Tuesday, May 19, 2009

Tough Pill to Swallow

That series against the Yankees was a tough one. Not just because the Twins went into New York and lost, as usual, but more so because I can't even really complain about it.

As a fan, I find it difficult to be enraged by the events that transpired during this series. The Twins were beaten in all four games against the Yankees, but you'd be hard-pressed to claim that they were completely outplayed or out-managed throughout the series. On Friday night, the Twins handed a ninth-inning lead to their usually reliable closer, only to see Joe Nathan lose the game. On Saturday and Sunday, the Twins battled into extra innings before ultimately succumbing to the Yankee power bats. Last night, the Twins fought back from a big early deficit but came up just short.

The fact of the matter is that the Twins battled hard all weekend and simply came up a little short four times. This wasn't a big-money East Coast team dominating the poor, cash-strapped midwest club; no, the Twins played neck-and-neck with the Yankees throughout the series. That the Twins came out on the wrong end of four excellent baseball games is bound to dim the excitement of fans up here in Minnesota, but these Twins do deserve credit for going into Yankee Stadium and playing some good, competitive baseball. They got great starting pitching, made some astounding defensive plays and hit the ball well, but unfortunately some bullpen lapses and a dreadful inability to capitalize on scoring opportunities sends them away from The Big Apple without a win. Them's the breaks.

I'm just satisfied that the Twins at least provided the fans with a bunch of very entertaining and closely fought losses over the past four days. Although these games may ultimately be more heartbreaking than blowout losses where the outcome is essentially decided early on (a type of game the Twins were on the wrong side of far too often over the first several weeks of the season), these games are far more compelling and entertaining.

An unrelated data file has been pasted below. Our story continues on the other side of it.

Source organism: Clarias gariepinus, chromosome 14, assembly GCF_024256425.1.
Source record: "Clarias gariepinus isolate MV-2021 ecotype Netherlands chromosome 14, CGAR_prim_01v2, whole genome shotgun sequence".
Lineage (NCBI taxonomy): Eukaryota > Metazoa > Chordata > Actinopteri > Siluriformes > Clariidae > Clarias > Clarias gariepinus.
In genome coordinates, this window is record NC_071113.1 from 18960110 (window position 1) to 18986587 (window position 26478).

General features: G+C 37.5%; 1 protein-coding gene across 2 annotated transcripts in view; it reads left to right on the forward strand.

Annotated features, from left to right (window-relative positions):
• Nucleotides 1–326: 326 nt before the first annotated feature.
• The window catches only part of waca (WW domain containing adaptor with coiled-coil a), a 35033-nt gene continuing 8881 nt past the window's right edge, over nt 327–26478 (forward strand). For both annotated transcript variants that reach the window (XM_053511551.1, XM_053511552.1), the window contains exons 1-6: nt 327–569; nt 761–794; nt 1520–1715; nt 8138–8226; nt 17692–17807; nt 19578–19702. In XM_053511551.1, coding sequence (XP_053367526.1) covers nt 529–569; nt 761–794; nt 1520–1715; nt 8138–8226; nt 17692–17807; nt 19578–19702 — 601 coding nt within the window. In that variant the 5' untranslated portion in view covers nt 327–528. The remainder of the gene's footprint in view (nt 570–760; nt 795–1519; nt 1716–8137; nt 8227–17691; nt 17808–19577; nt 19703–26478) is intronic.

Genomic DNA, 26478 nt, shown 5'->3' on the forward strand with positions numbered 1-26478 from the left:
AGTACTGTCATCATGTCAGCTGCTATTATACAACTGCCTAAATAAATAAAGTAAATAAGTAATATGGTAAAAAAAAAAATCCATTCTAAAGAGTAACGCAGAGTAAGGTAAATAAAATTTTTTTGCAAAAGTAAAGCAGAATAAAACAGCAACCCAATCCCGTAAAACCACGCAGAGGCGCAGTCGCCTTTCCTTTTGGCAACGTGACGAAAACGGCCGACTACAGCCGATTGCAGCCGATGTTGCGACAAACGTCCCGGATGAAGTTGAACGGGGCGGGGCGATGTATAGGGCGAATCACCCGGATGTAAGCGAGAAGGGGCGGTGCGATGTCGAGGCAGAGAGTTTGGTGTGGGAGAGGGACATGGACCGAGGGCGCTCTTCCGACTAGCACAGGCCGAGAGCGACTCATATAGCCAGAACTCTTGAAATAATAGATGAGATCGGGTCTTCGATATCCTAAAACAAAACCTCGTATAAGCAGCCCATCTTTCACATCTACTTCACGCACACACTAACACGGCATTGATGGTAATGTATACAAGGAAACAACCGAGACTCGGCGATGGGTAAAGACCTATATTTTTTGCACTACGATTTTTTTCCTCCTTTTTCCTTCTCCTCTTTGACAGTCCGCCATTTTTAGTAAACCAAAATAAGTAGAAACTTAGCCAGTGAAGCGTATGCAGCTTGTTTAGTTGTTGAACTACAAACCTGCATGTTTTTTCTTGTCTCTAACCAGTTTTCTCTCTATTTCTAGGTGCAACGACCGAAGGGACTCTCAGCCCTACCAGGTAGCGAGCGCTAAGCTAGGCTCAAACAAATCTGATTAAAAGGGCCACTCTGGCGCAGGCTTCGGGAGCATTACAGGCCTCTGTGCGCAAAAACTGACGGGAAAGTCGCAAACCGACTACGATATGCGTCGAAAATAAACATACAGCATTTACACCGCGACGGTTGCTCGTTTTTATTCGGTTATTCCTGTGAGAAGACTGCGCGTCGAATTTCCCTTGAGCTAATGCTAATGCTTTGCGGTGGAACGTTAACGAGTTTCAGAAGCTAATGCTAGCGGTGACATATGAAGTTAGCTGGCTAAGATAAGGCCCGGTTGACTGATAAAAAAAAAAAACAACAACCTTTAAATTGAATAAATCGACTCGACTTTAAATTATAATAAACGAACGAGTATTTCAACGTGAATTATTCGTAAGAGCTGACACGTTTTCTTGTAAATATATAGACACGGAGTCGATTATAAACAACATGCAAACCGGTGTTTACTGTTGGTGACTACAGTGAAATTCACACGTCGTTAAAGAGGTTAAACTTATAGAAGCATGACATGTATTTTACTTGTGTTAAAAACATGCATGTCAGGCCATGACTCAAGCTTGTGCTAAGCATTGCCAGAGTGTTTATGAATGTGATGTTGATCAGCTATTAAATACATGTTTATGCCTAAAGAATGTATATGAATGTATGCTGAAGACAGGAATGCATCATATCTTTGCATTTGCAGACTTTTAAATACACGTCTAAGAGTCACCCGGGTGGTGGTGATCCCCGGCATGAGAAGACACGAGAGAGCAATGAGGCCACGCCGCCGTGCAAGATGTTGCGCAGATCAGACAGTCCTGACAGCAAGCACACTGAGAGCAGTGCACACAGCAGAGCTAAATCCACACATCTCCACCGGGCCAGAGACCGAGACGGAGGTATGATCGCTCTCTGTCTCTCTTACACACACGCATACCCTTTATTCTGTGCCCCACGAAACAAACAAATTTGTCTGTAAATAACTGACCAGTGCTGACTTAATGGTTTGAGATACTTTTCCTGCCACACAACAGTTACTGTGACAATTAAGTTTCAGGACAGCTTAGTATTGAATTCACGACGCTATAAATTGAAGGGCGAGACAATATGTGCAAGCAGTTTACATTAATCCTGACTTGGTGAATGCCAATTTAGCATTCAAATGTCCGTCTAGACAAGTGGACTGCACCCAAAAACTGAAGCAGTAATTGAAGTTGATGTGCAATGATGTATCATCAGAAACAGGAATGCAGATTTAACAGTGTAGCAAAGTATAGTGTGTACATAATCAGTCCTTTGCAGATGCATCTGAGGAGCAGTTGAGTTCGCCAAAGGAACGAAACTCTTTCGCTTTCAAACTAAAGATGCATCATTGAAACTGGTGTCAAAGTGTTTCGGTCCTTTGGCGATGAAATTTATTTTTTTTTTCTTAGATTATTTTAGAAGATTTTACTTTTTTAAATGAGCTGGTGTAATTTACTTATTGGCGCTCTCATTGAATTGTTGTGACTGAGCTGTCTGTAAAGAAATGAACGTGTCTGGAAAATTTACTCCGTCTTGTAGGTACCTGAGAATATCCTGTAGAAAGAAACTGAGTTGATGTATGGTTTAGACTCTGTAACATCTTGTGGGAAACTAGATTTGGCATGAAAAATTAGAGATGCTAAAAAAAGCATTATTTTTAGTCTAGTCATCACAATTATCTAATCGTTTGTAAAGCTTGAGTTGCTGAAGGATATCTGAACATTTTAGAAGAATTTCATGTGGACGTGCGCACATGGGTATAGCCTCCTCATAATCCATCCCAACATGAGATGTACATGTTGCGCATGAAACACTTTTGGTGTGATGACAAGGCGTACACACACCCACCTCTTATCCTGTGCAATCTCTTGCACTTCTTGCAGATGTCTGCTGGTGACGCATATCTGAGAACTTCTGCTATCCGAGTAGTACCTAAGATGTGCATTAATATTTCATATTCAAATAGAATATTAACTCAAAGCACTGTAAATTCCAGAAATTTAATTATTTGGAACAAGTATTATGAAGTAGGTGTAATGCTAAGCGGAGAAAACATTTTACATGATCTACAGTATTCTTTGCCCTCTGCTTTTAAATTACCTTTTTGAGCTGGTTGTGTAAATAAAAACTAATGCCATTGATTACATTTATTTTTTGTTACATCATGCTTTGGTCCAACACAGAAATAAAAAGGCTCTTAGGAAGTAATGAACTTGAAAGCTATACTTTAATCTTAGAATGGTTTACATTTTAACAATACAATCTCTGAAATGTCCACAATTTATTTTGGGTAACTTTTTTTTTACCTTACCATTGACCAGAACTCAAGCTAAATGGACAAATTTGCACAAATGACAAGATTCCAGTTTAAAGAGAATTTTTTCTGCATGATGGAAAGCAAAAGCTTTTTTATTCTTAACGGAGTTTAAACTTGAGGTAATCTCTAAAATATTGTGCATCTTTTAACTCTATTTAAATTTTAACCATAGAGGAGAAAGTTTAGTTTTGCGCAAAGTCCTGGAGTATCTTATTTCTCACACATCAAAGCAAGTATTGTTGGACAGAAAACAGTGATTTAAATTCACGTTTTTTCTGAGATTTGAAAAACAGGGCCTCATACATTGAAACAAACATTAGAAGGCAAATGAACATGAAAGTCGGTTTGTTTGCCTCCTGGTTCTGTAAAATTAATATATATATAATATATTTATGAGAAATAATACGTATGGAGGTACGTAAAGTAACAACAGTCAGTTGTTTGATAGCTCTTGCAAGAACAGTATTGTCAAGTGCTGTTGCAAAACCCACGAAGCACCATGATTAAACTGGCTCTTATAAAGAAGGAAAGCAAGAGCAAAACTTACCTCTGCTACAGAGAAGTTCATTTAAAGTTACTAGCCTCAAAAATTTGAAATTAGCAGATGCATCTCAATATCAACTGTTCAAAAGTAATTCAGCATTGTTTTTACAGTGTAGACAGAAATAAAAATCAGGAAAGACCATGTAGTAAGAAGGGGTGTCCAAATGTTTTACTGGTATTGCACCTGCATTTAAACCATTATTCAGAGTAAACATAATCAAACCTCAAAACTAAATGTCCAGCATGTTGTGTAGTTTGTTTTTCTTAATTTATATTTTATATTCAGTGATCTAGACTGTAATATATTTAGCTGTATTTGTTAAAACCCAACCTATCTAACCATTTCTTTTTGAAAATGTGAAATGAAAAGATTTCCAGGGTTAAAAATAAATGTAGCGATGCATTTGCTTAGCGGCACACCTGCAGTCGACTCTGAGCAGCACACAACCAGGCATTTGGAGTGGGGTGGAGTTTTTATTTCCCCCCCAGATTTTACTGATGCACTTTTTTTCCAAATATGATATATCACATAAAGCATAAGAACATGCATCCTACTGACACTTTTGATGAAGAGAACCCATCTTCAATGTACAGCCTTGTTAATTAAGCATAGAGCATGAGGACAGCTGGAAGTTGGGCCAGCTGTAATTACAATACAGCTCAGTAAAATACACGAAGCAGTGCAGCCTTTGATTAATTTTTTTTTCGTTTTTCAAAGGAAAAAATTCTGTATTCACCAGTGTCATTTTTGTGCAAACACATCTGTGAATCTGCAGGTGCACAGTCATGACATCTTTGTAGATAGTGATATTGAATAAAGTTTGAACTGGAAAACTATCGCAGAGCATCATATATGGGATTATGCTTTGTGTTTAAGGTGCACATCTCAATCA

A few notes on the bullpen and that bum the Twins keep trotting out at catcher...

* The Twins appear to be on the verge of making a move to upgrade their pitiful bullpen. Unfortunately, it doesn't appear that either Anthony Slama or Rob Delaney -- the Twins' duo of outstanding right-handed relievers currently with Class-AA New Britain -- will be making the jump to the majors any time soon. Slama has made 17 appearances for the Rock Cats, posting a 1.69 ERA and 33-to-14 strikeout-to-walk ratio while allowing just 13 hits in 21 1/3 innings of work. He's rattled off five straight scoreless outings. Delaney, in his 20 appearances, has posted a 2.22 ERA and 31-to-4 strikeout-to-walk ratio while allowing 25 hits in 28 1/3 innings. He has also gone five straight outings without allowing a run. The two have combined to allow just two home runs in 49 2/3 innings, which sounds appealing after watching Twins relievers cough up walk-off homers in back-to-back games over the weekend.

In spite of the gaudy stats posted by these two relievers, the Twins (specifically Terry Ryan) don't seem to believe that they are "quite ready." It's tough to blame a scout for questioning whether either reliever is ready for a clean transition to the major leagues given that both are still in Double-A; of course, both should have started this season in Triple-A to begin with. The organization's astoundingly conservative handling of these prospects (neither of whom are particularly young) dating back to last year is really starting to haunt.

* Instead of Slama and Delaney, the Twins are apparently eyeing Sean Henn and Bobby Keppel, a pair of veteran relievers currently pitching for Class-AAA Rochester, as options for the big-league bullpen. While I think it's sad if the Twins actually view Keppel -- who the previously linked Star Tribune article refers to as a "hard-throwing righthander" in spite of the sub-90s fastball velocity he's shown during his time in the majors and his horrible minor-league strikeout rates -- as a guy who can legitimately help this bullpen, Henn is a bit more intriguing. While Keppel's 2.61 ERA in 13 appearances isn't buoyed by any remotely impressive peripheral numbers (he's walked more batters than he's struck out and he's allowed about a hit per inning), Henn has posted a 1.13 ERA and 32-to-10 strikeout-to-walk ratio while allowing only 17 hits in 24 innings.